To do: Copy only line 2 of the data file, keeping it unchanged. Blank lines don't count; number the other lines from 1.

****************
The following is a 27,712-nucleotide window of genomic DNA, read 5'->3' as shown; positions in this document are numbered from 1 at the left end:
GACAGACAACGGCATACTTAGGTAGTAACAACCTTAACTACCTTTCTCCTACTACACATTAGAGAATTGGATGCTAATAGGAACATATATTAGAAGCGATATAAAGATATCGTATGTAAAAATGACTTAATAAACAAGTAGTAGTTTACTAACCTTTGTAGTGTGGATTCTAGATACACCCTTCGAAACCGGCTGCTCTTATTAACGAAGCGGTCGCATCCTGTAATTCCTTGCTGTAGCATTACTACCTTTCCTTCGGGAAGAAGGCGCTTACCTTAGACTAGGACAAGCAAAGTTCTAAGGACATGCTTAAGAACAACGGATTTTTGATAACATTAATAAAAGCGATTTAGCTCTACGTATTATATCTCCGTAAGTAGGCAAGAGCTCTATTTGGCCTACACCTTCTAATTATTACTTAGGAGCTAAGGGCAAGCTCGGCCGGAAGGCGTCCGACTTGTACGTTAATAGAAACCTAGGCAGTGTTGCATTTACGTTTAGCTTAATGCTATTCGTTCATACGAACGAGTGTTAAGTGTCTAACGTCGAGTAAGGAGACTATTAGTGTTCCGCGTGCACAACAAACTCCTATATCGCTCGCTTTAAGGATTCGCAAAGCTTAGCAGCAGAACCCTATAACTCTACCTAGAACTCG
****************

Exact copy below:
GACAGACAACGGCATACTTAGGTAGTAACAACCTTAACTACCTTTCTCCTACTACACATTAGAGAATTGGATGCTAATAGGAACATATATTAGAAGCGATATAAAGATATCGTATGTAAAAATGACTTAATAAACAAGTAGTAGTTTACTAACCTTTGTAGTGTGGATTCTAGATACACCCTTCGAAACCGGCTGCTCTTATTAACGAAGCGGTCGCATCCTGTAATTCCTTGCTGTAGCATTACTACCTTTCCTTCGGGAAGAAGGCGCTTACCTTAGACTAGGACAAGCAAAGTTCTAAGGACATGCTTAAGAACAACGGATTTTTGATAACATTAATAAAAGCGATTTAGCTCTACGTATTATATCTCCGTAAGTAGGCAAGAGCTCTATTTGGCCTACACCTTCTAATTATTACTTAGGAGCTAAGGGCAAGCTCGGCCGGAAGGCGTCCGACTTGTACGTTAATAGAAACCTAGGCAGTGTTGCATTTACGTTTAGCTTAATGCTATTCGTTCATACGAACGAGTGTTAAGTGTCTAACGTCGAGTAAGGAGACTATTAGTGTTCCGCGTGCACAACAAACTCCTATATCGCTCGCTTTAAGGATTCGCAAAGCTTAGCAGCAGAACCCTATAACTCTACCTAGAACTCG